complimented the hon. member on the bold and manly manner in which he had treated the subject; and which rendered it, on the first view, of the question, difficult to see what objection there could be to the adoption of the bill. The bill purported not to make any alteration in the existing law of the land, but only to render it more effectual. To one provision of it, indeed, he saw no objection, namely, that which required every proprietor of a house or other property coming to vote at elections, to state the particulars of his right, the nature of the tenements on which it was founded, the locus in quo, and so forth. But his objections to other parts of it were most decided, for the bill in fact went to an entire subversion of one essential part of the constitution of the kingdom. He alluded to the most material and radical alteration it intended to make in the rights of voters in burgage tenure boroughs. It was known that according to the present practice, any one possessed of burgage tenure property to a sufficient extent, was permitted to give his vote, without the qualification of having been in possession a certain time before. Now, the bill went to make that qualification necessary. The hon. gentleman said, very candidly, he Lad a dislike to that mode of exercising the elective franchise. He (Mr. Gilbert), however, undoubtedly looked upon it as one of the essentials of our excellent constitution He contended, that that assembly did virtually represent the people of England, and that the interests of all classes were there effectually protected. But he thought it one of its principal excellencies, that, while it represented the people, it never yet consisted of a direct delegation from the whole body of the people. It was not possible that such a House—a House composed of delegates from all the nation—could co-exist with the remaining branches of the constitution, unless it were to be kept in awe and order by a military force. He was persuaded either that the execution would prevail by means of a military force, or 232 that the delegated body would overthrow the monarchy. Foreigners and theoretical writers were fond of imagining that there was a balance in our constitution of parts opposite in views and interests. Such a balance he esteemed wholly visionary, or if there was any balance, it was to be found in the elements of the House itself; and he asserted, that the balance was effected through that part of the representation which came from the boroughs in question. He supposed that, after the strong manner in which the hon. gentleman had expressed himself of burgage tenures, as that they were a scandal and a disgrace to the country, he would scarcely give up the provisions of his bill which respected them. Unless, however, the hon. gentleman would consent to take away the provisions to which he referred, he thought he should best; discharge his duty by taking the sense of the House on the motion. He begged leave to repeat, that he did not object to that clause of the Bill which called on an elector to explain the foundation of the right on which he wished to vote, though, perhaps, it would be difficult to say how far it was applicable to burgage tenures; and certainly it would be embarrassing for the tenant in all cases to say whether he tendered his vote in right of freehold or burgage tenure tenements. Undoubtedly, all the objectionable parts to which he had adverted, might be removed in the committee, and he therefore trusted the hon. member would declare whether, if the House agreed to the motion, he would consent to introduce such amendments as he had hinted at.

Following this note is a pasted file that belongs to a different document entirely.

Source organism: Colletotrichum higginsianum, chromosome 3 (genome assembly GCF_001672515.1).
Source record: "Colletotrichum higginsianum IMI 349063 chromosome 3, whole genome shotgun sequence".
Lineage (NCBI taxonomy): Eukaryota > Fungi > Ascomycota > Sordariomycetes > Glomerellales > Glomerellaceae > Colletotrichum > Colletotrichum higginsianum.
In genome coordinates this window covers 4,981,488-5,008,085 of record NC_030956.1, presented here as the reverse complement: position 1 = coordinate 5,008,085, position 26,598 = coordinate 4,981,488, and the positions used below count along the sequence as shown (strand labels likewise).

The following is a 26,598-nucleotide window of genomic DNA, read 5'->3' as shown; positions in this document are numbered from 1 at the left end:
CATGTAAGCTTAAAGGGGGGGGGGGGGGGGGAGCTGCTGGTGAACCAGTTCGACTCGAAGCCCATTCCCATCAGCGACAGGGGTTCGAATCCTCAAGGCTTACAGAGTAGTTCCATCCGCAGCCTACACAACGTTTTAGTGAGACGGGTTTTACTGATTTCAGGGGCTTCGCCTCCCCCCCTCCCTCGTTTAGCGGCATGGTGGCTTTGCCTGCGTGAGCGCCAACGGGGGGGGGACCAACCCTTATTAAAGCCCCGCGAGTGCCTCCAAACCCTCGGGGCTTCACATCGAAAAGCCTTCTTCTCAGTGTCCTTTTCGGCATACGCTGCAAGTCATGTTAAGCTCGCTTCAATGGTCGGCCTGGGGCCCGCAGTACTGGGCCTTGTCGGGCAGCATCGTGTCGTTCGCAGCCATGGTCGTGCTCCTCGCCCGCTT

§ Mr. Williams
said, that thinking as he did of burgage tenures, it could not be expected that he should himself exempt them from the operation of the bill; but if in a committee the sense of the House should be adverse to that part of the bill, they might deal with it as they thought proper.
§ Mr. Brand
maintained, that the system of nomination was one of the greatest blots on the constitution. He thought the hon. mover's proposition perfectly fair. Let the bill go into a committee, and then let the hon. member for Bodmin propose to take the nomination boroughs out of the, operation of the bill. Besides, it should be considered, that the provisions of the bill were applicable to other descriptions, of franchise besides burgage tenures, to the correction of the irregularities attend- 233 ant on which he supposed the hon. gentleman opposite had no objection. It was, in his opinion, the duty of the House to go into a committee on the bill as a declaration of general law; and it would then be for the hon. gentleman to point out what he thought ought to be the exceptions.
said, that if the Bill was to pass, they were to assume a defect existing in the law, which it was not at all clear was so. At common law, occasionality, if made out, was decisive against the right of voting. His objection was, that that being so, it was not prudent to introduce a doubt respecting it, and, by a side-wind, to make a material alteration in the existing law regarding the exercise of the elective franchise. The bill enacted, that a person claiming to vote in right of a freehold should not be permitted to do so, unless he made a declaration, that he had been in possession a certain time before. He objected to that enactment, because he thought it was law already. The question was, was it prudent to make that law in the case of burgage tenure, which was law in the case of freehold? He thought the Bill unnecessary. When it was said that occasionality was against the general law of the land, he was aware, it might be urged, that that was not so, as the legislature had, at no very distant period, interfered, and enacted laws against it. But all the legislature did was, to explain the law, and supply certain deficiencies. Voting on burgage tenure property, in the mode referred to, had been so long acquiesced in, that it now formed a part of the law of the land. The learned member then moved, as an amendment, "That the bill be read a second time this day six months."
§ Mr. Serjeant Onslow
maintained, that the learned mover of the amendment had been inconsistent with himself, having first argued that the bill was unnecessary, and then admitted that parts of it might be made the subject of a separate measure. He would support the bill, on the ground that it only called on the voters to give certain criteria, in order to afford the means of ascertaining whether or not the general principle of the law against occasionality had been violated.
§ The question being put, "That the bill be now read a second time," the House divided: Ayes 46. Noes 127. The second reading of the bill was then put off for six months.